Worker Dissatisfaction May Signal More Confidence for Job Seekers

Thursday, January 06, 2011

In what is potentially a sign of good economic news, the number of American workers willing to describe themselves as dissatisfied with their jobs seems to be climbing. This comes from an admittedly unscientific online survey of over 1,400 people, each currently employed, by the management consulting firm “Right Management." 84 percent of respondents said that they plan to actively seek a new job this year. That's up from 60 percent in a similar poll conducted a year earlier. In the poll, only five percent said that they plan to remain in their current positions all year long.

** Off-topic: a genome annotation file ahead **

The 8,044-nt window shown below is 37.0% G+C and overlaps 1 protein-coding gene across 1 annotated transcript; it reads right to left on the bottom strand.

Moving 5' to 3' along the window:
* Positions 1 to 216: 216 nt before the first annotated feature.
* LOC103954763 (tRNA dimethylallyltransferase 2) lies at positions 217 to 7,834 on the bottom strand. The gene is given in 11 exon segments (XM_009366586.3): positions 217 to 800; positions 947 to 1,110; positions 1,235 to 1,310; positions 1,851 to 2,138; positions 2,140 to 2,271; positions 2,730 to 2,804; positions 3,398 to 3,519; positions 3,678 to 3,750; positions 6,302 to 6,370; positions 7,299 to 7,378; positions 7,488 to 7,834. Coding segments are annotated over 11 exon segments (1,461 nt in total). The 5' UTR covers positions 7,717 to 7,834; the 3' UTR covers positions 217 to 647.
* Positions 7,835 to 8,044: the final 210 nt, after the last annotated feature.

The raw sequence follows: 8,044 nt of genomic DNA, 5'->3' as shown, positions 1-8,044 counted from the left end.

To tell us why American employees are so unhappy with their work, and what it might mean for the job growth cycle, we speak with William Rodgers, professor and chief economist of the Heldrich Center for Workforce Development at Rutgers University. We also hear from Takeaway listener, Ryan Wineland, who plans to leave his current job for new opportunities.

Guests:

William Rodgers and Ryan Wineland

Produced by:

Hsi-Chang Lin

Comments [1]

Patricia from NYC

My job is ok, they gave me the hours I need - which is great. But it's not intellectually or creatively fulfilling. I had my own business for about 3 years. My sales slowed down and I needed to get a temp assignment. When I started my business 4 years ago I temped as well I was making 20% more than now. The way I see it, this is only temporary, I don't plan to make a career out of this assignment. Not interested in a full time position with them. They a good enough company but I've done the Corporate America thing and it's just not for me.

Jan. 06 2011 08:42 AM

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